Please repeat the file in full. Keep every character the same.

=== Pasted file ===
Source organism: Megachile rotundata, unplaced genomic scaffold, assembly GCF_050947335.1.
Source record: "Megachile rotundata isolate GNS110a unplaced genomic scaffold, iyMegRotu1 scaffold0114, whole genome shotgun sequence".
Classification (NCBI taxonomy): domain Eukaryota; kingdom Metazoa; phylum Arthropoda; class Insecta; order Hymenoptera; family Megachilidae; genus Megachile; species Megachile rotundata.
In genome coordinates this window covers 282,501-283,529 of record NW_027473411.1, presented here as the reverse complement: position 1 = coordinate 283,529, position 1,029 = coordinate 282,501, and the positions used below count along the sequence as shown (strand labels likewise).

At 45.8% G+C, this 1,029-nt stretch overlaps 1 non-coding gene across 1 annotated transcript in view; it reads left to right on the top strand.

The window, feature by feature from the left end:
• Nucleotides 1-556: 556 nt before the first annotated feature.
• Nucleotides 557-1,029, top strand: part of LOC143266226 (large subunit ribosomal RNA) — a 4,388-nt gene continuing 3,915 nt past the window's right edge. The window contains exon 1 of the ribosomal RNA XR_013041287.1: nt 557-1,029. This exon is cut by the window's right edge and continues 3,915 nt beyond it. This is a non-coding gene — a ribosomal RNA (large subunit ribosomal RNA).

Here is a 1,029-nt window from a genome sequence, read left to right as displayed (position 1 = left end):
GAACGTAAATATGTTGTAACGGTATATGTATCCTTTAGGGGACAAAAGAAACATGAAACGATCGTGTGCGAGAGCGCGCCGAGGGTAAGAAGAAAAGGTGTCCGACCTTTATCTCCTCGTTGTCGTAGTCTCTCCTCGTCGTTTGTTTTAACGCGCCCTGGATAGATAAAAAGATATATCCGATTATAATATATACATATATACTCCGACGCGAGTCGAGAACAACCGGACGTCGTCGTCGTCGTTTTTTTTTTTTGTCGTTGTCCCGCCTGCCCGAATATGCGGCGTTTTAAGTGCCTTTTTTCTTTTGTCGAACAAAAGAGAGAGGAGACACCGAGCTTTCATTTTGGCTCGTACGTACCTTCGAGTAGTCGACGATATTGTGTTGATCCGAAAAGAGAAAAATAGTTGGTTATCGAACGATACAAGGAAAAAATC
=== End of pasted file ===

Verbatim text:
Source organism: Megachile rotundata, unplaced genomic scaffold, assembly GCF_050947335.1.
Source record: "Megachile rotundata isolate GNS110a unplaced genomic scaffold, iyMegRotu1 scaffold0114, whole genome shotgun sequence".
Classification (NCBI taxonomy): domain Eukaryota; kingdom Metazoa; phylum Arthropoda; class Insecta; order Hymenoptera; family Megachilidae; genus Megachile; species Megachile rotundata.
In genome coordinates this window covers 282,501-283,529 of record NW_027473411.1, presented here as the reverse complement: position 1 = coordinate 283,529, position 1,029 = coordinate 282,501, and the positions used below count along the sequence as shown (strand labels likewise).

At 45.8% G+C, this 1,029-nt stretch overlaps 1 non-coding gene across 1 annotated transcript in view; it reads left to right on the top strand.

The window, feature by feature from the left end:
• Nucleotides 1-556: 556 nt before the first annotated feature.
• Nucleotides 557-1,029, top strand: part of LOC143266226 (large subunit ribosomal RNA) — a 4,388-nt gene continuing 3,915 nt past the window's right edge. The window contains exon 1 of the ribosomal RNA XR_013041287.1: nt 557-1,029. This exon is cut by the window's right edge and continues 3,915 nt beyond it. This is a non-coding gene — a ribosomal RNA (large subunit ribosomal RNA).

Here is a 1,029-nt window from a genome sequence, read left to right as displayed (position 1 = left end):
GAACGTAAATATGTTGTAACGGTATATGTATCCTTTAGGGGACAAAAGAAACATGAAACGATCGTGTGCGAGAGCGCGCCGAGGGTAAGAAGAAAAGGTGTCCGACCTTTATCTCCTCGTTGTCGTAGTCTCTCCTCGTCGTTTGTTTTAACGCGCCCTGGATAGATAAAAAGATATATCCGATTATAATATATACATATATACTCCGACGCGAGTCGAGAACAACCGGACGTCGTCGTCGTCGTTTTTTTTTTTTGTCGTTGTCCCGCCTGCCCGAATATGCGGCGTTTTAAGTGCCTTTTTTCTTTTGTCGAACAAAAGAGAGAGGAGACACCGAGCTTTCATTTTGGCTCGTACGTACCTTCGAGTAGTCGACGATATTGTGTTGATCCGAAAAGAGAAAAATAGTTGGTTATCGAACGATACAAGGAAAAAATC